New Delhi: The upcoming budget session of Parliament was headed for days of disruption with the opposition rejecting the overtures of the National Democratic Alliance (NDA) government at an all-party meeting on Tuesday, virtually ensuring a continuation of the legislative deadlock of previous sessions.

At stake are bills that are important to the government’s economic reforms agenda, including the constitutional amendment bill to roll out a goods and services tax (GST) and the real estate bill.

At Tuesday’s meeting, the government offered an olive branch to the Congress-led opposition parties, with Prime Minister Narendra Modi describing himself as the Prime Minister of the country and not the leader of any one party, said a senior cabinet minister who was in the meeting.

Senior ministers also told opposition leaders that anti-India slogans raised at last week’s controversial protest event held at the Jawaharlal Nehru University (JNU) were unacceptable to the government.

“The Prime Minister has tried to reach out to the opposition parties. He told the gathering that he was Prime Minister of the country and not of a single party. Modi even invited all leaders that they can meet him whenever they want to discuss any issue. The Prime Minister also told leaders that he will look into the concerns raised by them in the all-party meeting," said the cabinet minister.

Even though the government has agreed to discuss all issues with the opposition, including the continuing protests following the arrest of JNU students’ union president Kanhaiya Kumar, senior leaders of the NDA feel that opposition parties, especially the Congress, may not allow Parliament to function.

“We feel that the Congress party will not allow Parliament to function. The passage of crucial bills looks difficult. The government cannot allow anti-India slogans to be raised. The government tried to reason it out with opposition leaders that what happened in JNU was unacceptable," said a senior NDA leader who was also part of the meeting.

Controversial issues likely to be raised by the Congress in the budget session include the developments in JNU, the death by suicide of Hyderabad Central University scholar Rohith Vemula, the state of economy and the political crisis in Arunachal Pradesh, which could lead to repeated disruptions, especially in the Rajya Sabha.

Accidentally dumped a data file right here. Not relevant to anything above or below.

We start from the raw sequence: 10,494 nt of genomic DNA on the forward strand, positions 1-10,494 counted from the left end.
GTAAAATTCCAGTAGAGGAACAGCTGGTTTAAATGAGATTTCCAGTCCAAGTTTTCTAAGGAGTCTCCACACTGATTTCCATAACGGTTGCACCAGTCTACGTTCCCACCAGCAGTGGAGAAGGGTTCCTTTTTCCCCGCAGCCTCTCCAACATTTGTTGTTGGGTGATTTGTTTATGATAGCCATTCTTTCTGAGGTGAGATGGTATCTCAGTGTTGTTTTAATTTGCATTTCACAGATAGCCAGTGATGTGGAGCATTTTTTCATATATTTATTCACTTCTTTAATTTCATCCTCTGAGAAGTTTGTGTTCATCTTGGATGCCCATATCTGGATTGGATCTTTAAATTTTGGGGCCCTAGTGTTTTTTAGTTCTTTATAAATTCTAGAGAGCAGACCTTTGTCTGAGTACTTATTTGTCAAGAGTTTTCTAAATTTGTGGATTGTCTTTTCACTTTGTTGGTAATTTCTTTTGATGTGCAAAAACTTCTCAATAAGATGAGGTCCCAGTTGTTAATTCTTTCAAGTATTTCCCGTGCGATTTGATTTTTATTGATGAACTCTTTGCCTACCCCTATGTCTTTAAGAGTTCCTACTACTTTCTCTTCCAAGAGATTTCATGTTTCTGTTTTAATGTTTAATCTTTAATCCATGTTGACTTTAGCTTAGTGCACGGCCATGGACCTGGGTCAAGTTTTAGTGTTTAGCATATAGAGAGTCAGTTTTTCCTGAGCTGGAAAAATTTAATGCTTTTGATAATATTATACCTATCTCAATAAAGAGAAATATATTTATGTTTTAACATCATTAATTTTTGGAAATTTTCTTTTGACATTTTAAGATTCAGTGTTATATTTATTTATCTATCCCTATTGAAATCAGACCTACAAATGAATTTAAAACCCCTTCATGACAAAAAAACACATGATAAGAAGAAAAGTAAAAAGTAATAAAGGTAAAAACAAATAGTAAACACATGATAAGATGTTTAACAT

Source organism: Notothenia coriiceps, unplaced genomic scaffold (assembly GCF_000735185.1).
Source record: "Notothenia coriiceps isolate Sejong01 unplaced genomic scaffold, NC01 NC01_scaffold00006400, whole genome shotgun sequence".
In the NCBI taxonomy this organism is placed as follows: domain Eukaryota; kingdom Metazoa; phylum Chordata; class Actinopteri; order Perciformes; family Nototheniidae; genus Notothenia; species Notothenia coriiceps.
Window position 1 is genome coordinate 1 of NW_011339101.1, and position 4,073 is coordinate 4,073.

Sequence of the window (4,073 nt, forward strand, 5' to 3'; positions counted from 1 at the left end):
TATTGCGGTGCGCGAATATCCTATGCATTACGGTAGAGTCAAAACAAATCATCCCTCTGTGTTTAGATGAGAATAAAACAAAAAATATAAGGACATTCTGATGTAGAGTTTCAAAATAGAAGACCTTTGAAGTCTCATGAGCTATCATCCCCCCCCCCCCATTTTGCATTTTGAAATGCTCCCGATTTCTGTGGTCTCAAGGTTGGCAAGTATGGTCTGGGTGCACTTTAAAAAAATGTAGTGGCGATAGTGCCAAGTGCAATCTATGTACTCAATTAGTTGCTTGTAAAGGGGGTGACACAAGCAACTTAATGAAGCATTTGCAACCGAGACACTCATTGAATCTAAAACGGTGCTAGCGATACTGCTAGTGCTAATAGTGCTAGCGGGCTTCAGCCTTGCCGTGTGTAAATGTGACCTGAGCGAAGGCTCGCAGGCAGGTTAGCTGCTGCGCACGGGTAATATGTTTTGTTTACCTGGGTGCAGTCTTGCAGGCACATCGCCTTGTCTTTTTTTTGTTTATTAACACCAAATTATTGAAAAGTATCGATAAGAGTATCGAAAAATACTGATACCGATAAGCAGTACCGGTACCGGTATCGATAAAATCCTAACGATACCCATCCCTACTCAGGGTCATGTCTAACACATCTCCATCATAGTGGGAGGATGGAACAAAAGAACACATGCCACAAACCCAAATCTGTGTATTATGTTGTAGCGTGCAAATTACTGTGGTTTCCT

“There has been a number of issues which needs to be raised and we will raise it in the session. The government needs to answer these questions and with the approach that they have right now, the fate of the budget session cannot be told," said a senior Congress member from Lok Sabha requesting anonymity.

“We are trying that other opposition parties also join us in raising these issues during the session. The (ruling) Bharatiya Janata Party (BJP) needs to treat the opposition parties better and unless that happens, a breakthrough in this repeated deadlock is very difficult," the leader added.

After the meeting on Tuesday, Union parliamentary affairs minister M. Venkaiah Naidu said that there was general consensus that Parliament should run swiftly, adding that the Trinamool Congress (TMC) pushed for the passage of the GST bill in the session. Ghulam Nabi Azad, the leader of opposition in the Rajya Sabha, told reporters after the meeting that the atmosphere in the country has been vitiated after the BJP came to power and that the government has taken no action against the people responsible for it.

“This session is going to be another washout," said Jai Mrug, a Mumbai-based political analyst. “One cannot have an antagonistic approach in a democratic set up. The NDA government needs to understand that its ideological identity should be politically subtle or else the legislative outcome of Parliament will get compromised."

“The government should always be circumspect about equations in the House before reacting to situations outside it," Mrug added.

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